Then there is the small matter of the single market. The EU has been consistently clear that it will not accept any deal that threatens the “integrity of the single market”, which requires the indivisibility of the so-called “four freedoms”: the free movement of goods, capital, services and labour. The government’s current plan, although its softest yet, still proposes to limit the movement of labour and provide “flexibility” on the movement of capital and services, whilst retaining full access to the single market for goods and services at least. The EU’s response so far will not have given May any reassurances, with one negotiator saying simply, “No way, no way, no way.”
May could quite easily find herself being sent back to square one, having staked whatever was left of her shattered authority on forcing her hard Brexit MPs to accept an unworkable compromise. And if this should occur, it will not be long before the government faces yet another rebellion, either from its hardline pro-EU or hard Brexit wings.
Throughout all the twists and turns of the UK’s tortuous negotiations with the EU, two things have been constant and unwavering: the bitter split in the Tory Party and the impossibility of leaving the EU without provoking a crisis for British capitalism. These two great millstones have hung around Theresa May’s neck since she slunk into power two years ago, and sooner or later, their weight will break the back of her government.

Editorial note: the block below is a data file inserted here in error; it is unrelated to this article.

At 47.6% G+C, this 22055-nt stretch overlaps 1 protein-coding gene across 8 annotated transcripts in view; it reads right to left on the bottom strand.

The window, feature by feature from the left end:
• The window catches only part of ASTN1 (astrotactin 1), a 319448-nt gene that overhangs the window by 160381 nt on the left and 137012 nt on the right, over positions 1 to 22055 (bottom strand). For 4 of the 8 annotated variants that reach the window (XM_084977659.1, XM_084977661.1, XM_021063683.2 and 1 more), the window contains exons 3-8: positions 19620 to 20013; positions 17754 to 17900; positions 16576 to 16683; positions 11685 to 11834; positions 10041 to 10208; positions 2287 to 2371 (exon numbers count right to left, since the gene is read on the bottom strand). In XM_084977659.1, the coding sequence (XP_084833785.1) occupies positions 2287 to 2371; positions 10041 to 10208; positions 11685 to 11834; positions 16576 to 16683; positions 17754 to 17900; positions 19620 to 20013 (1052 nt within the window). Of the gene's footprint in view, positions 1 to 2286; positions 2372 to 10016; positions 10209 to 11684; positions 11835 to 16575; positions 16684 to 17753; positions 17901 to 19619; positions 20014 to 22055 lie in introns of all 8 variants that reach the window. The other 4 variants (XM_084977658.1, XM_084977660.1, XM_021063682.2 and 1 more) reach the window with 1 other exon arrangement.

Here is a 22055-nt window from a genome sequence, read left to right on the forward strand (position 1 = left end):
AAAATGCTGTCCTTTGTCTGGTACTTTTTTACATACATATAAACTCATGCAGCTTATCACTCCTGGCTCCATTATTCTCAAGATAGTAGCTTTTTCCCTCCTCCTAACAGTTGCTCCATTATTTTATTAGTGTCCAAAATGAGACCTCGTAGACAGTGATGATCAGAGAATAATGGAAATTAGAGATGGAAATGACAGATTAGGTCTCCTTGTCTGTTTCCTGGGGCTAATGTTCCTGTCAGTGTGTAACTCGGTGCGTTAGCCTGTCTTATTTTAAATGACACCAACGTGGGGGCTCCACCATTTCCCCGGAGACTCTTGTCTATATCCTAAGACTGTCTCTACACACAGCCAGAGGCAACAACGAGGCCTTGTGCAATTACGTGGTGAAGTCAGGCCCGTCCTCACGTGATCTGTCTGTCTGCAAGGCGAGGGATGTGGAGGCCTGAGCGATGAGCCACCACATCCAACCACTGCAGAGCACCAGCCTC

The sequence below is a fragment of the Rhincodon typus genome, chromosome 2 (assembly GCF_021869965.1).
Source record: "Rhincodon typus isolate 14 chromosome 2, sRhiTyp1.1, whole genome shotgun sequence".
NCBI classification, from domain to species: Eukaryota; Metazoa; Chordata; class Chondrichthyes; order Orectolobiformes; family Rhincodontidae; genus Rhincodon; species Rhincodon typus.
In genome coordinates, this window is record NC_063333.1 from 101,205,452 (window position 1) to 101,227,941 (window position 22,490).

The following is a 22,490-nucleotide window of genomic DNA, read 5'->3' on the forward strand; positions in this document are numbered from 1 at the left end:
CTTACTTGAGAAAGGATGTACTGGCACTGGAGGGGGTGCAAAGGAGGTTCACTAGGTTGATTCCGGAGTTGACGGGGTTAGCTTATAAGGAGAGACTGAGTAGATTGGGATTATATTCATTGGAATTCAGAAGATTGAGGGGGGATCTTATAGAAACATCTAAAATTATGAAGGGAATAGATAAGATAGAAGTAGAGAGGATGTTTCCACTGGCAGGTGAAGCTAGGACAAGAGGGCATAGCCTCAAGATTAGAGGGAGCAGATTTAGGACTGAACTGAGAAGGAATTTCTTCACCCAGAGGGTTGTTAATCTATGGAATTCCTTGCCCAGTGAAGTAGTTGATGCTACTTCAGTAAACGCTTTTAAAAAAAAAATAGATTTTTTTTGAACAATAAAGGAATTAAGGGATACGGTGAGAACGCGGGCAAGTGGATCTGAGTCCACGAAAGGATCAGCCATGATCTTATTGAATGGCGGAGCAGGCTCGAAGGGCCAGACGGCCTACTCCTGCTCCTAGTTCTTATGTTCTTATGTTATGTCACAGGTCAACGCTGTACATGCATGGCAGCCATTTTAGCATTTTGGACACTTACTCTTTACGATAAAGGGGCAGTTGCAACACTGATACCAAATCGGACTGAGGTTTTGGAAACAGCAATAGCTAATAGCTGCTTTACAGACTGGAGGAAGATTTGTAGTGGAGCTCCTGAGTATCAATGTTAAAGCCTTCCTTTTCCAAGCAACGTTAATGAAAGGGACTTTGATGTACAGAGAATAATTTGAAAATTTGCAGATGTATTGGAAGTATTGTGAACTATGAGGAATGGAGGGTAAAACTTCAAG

It is possible that the Tories could hang together long enough to carry through Brexit in one form or another on 29 March 2019, but only at the cost of unleashing an even deeper crisis further down the line. This inevitable crisis will shake British politics, and British society to its foundations.
Only a real alternative to the crisis of capitalism can offer any hope for British workers and youth. As the government faced a showdown with its own party, the labour movement should prepare for a fight of its own: the fight to hurl the Tories out of power, put Corbyn in No. 10 and take the economy out of the hands of the bosses and speculators who profit daily from our suffering.
Down with the crisis-ridden Tories! For a socialist Labour government!